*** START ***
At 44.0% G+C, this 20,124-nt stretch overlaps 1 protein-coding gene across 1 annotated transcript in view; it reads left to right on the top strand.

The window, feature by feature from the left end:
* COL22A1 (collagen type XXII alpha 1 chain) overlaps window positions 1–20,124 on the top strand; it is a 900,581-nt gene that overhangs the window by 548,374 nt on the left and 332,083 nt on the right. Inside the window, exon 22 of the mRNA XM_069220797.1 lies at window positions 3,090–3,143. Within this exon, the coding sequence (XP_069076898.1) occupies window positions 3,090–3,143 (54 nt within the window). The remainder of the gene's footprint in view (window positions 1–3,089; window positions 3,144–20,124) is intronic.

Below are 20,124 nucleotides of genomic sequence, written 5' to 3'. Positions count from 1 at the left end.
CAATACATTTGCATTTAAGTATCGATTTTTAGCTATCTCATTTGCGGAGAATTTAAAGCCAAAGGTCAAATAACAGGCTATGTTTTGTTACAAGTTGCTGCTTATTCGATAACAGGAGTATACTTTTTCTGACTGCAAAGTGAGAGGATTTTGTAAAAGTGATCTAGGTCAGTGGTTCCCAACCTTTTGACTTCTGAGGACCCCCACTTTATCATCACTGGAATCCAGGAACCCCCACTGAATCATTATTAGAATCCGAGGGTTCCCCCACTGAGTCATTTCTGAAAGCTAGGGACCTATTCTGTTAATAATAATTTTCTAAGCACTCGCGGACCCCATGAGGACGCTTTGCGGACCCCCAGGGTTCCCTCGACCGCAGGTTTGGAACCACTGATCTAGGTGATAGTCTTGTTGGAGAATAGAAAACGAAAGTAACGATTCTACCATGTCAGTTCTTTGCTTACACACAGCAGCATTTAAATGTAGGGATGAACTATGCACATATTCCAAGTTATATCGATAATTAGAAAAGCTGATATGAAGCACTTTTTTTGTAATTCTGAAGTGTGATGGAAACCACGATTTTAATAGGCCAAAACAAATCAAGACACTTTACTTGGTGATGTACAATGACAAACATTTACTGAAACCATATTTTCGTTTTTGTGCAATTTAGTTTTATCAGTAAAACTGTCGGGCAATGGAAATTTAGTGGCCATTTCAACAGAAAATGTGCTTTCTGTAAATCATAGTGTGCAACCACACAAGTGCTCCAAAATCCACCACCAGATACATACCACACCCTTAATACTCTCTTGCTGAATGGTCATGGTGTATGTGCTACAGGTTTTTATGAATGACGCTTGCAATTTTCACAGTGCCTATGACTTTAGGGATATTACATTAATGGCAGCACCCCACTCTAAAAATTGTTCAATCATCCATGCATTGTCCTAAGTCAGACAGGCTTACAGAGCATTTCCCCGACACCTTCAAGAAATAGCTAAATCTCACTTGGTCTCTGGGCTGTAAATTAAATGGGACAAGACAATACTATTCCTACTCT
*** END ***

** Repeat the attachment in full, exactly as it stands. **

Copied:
At 44.0% G+C, this 20,124-nt stretch overlaps 1 protein-coding gene across 1 annotated transcript in view; it reads left to right on the top strand.

The window, feature by feature from the left end:
* COL22A1 (collagen type XXII alpha 1 chain) overlaps window positions 1–20,124 on the top strand; it is a 900,581-nt gene that overhangs the window by 548,374 nt on the left and 332,083 nt on the right. Inside the window, exon 22 of the mRNA XM_069220797.1 lies at window positions 3,090–3,143. Within this exon, the coding sequence (XP_069076898.1) occupies window positions 3,090–3,143 (54 nt within the window). The remainder of the gene's footprint in view (window positions 1–3,089; window positions 3,144–20,124) is intronic.

Below are 20,124 nucleotides of genomic sequence, written 5' to 3'. Positions count from 1 at the left end.
CAATACATTTGCATTTAAGTATCGATTTTTAGCTATCTCATTTGCGGAGAATTTAAAGCCAAAGGTCAAATAACAGGCTATGTTTTGTTACAAGTTGCTGCTTATTCGATAACAGGAGTATACTTTTTCTGACTGCAAAGTGAGAGGATTTTGTAAAAGTGATCTAGGTCAGTGGTTCCCAACCTTTTGACTTCTGAGGACCCCCACTTTATCATCACTGGAATCCAGGAACCCCCACTGAATCATTATTAGAATCCGAGGGTTCCCCCACTGAGTCATTTCTGAAAGCTAGGGACCTATTCTGTTAATAATAATTTTCTAAGCACTCGCGGACCCCATGAGGACGCTTTGCGGACCCCCAGGGTTCCCTCGACCGCAGGTTTGGAACCACTGATCTAGGTGATAGTCTTGTTGGAGAATAGAAAACGAAAGTAACGATTCTACCATGTCAGTTCTTTGCTTACACACAGCAGCATTTAAATGTAGGGATGAACTATGCACATATTCCAAGTTATATCGATAATTAGAAAAGCTGATATGAAGCACTTTTTTTGTAATTCTGAAGTGTGATGGAAACCACGATTTTAATAGGCCAAAACAAATCAAGACACTTTACTTGGTGATGTACAATGACAAACATTTACTGAAACCATATTTTCGTTTTTGTGCAATTTAGTTTTATCAGTAAAACTGTCGGGCAATGGAAATTTAGTGGCCATTTCAACAGAAAATGTGCTTTCTGTAAATCATAGTGTGCAACCACACAAGTGCTCCAAAATCCACCACCAGATACATACCACACCCTTAATACTCTCTTGCTGAATGGTCATGGTGTATGTGCTACAGGTTTTTATGAATGACGCTTGCAATTTTCACAGTGCCTATGACTTTAGGGATATTACATTAATGGCAGCACCCCACTCTAAAAATTGTTCAATCATCCATGCATTGTCCTAAGTCAGACAGGCTTACAGAGCATTTCCCCGACACCTTCAAGAAATAGCTAAATCTCACTTGGTCTCTGGGCTGTAAATTAAATGGGACAAGACAATACTATTCCTACTCT